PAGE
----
130th AACS

From Mr. Chuck Mette, Olean, NY (2/21/05):

I first became part of AACS in 1943.  I had finished electronics school at Truax Field in Madison, Wisconsin, promoted to corporal and sent to advanced maintenance AACS school, Scott Field, Ill.  After I finished this school I was sent to Smyrna, Tenn.  for overseas processing.  After I finished the processing I was called to the orderly room and told I was going to Asheville, N.C.  for another school.  At the time I didn't know Asheville was the headquarters for AACS.  When I arrived there we were told that we were going to New York City to attend AT&T radio teletype school.  After being there about a week I was told that the plans were changed and AT&T instructors were coming to Asheville and the radio teletype school would be taught there at the AACS headquarters in one of the top 3 floors of the Ashville city building.  We got very valuable experience as we installed all the equipment that was used to teach the course.  We 13 finished the course on December 31, 1943 and shipped out the next day for the CBI to set up radio teletype systems.  Somehow I was picked to go to Kunming, China.  When I arrived at Kunming they had one radio teletype circuit set up.  The unit was known as a detachment of the 25th AACS.  Call sign was WUTK.  Later on we built a big new station on the other side of the air base with many radio teletype circuits and became known as 128th AACS and later as the 130th AACS, part of the 63d AACS Group.  I was shipped home on points in October 1945 with the rank of staff sergeant, discharged from Fort Dix on December 30, 1945.  I am a life member of the AACS alumni association.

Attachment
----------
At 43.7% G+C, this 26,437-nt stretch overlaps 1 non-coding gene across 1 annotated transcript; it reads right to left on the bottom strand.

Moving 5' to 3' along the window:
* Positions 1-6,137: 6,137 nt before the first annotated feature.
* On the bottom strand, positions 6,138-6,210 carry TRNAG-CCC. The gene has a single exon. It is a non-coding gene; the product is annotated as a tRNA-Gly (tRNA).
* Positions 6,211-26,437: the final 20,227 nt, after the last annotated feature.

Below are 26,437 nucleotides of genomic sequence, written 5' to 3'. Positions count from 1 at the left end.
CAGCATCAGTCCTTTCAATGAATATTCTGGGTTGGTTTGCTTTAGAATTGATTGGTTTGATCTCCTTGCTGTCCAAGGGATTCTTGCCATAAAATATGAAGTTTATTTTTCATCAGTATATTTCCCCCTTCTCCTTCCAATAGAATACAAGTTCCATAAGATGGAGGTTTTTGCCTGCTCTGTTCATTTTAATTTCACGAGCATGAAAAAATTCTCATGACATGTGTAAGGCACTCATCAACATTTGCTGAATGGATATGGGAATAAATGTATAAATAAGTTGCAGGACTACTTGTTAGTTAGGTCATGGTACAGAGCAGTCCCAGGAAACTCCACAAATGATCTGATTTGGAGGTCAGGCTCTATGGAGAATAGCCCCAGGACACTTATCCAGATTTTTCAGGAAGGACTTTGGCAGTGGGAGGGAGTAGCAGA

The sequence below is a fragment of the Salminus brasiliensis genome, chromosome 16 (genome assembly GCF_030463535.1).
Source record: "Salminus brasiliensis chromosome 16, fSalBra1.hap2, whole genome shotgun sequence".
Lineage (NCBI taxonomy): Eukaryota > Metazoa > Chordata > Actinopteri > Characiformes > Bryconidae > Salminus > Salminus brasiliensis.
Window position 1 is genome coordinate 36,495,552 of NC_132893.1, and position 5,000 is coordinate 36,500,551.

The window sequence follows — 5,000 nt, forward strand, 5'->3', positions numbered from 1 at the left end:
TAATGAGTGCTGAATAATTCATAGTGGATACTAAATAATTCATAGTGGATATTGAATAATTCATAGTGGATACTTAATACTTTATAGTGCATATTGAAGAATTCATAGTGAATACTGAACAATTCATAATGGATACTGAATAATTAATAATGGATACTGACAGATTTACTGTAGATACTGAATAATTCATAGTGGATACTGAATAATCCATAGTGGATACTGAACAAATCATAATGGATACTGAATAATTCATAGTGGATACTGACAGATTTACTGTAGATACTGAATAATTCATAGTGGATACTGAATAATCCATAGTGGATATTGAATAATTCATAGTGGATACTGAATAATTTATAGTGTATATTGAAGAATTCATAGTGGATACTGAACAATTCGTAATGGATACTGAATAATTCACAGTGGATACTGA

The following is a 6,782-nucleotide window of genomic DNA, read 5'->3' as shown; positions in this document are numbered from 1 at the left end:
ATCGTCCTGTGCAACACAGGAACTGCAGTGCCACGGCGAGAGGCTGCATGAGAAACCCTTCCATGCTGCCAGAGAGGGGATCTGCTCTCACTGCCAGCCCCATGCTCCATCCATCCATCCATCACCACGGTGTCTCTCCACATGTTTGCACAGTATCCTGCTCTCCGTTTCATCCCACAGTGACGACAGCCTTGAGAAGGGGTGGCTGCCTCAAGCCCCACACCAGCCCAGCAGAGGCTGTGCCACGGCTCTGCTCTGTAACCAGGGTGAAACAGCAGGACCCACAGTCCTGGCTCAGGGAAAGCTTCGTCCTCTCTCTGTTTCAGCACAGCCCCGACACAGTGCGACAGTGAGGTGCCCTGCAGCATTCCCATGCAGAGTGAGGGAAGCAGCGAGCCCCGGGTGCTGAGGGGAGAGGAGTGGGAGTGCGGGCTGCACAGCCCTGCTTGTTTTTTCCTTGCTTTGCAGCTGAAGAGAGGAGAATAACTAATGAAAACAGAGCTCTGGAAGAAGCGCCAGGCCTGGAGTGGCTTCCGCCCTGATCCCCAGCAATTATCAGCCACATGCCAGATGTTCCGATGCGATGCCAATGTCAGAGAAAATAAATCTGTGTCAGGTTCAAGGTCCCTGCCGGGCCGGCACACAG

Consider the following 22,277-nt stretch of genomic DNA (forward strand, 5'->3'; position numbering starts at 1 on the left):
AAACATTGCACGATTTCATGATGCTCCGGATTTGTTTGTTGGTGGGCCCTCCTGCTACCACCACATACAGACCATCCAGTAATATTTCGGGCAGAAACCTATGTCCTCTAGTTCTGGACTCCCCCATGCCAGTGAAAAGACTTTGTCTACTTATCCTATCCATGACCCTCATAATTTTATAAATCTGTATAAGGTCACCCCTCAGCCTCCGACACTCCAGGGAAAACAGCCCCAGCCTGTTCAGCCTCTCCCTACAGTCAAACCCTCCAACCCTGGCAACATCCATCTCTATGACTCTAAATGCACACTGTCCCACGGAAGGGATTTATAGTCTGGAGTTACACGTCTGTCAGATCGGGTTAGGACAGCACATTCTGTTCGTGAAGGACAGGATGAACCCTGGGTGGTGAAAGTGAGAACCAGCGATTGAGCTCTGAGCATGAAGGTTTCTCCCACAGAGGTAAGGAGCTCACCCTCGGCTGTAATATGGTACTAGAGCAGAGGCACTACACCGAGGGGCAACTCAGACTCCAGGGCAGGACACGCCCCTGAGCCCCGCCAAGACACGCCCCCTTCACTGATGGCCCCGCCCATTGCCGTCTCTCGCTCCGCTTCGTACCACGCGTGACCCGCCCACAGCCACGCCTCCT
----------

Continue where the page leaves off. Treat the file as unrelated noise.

Pictures of the 130th AACS radio station in Kunming, China, 1945...and the operators room note the CW operators and the radio and land line teletype machines....there was more around the corner in back of the room.

All the guys on this team were members of the 128th AACS stationed at Kunming, 1944.  We were undefeated (6 games) until we played the ground forces team in the Rice Bowl.  General Chenault bet the Ground Forces General of the CBI that his team would win.  We didn't know that the Ground Forces General recruited guys from all over to play us.  Most were professional and college players.  We had one college player on our team.  The rest were all high school players.  Anyway these guys showed how to play the game of football.  Anyway we had more fun watching Chenault pay off his bet.

Pictures of the air to ground and approach control section of the station at Kunming.  That's me climbing 180 foot homing beacon tower to replace burned out bulb at top of the tower.  I did this on a bet but would never try it again.  When you are twenty years old you try anything once.

This was our transmitter building and power house with the Hostel area and antenna towers.  The Old Burma Road went between the buildings (1944).

Pictures of some of the transmitters and some of the diesel power generators in the transmitter and power buildings.

A ticket to a show that was presented in the Hostel 10 rec. hall in 1944.

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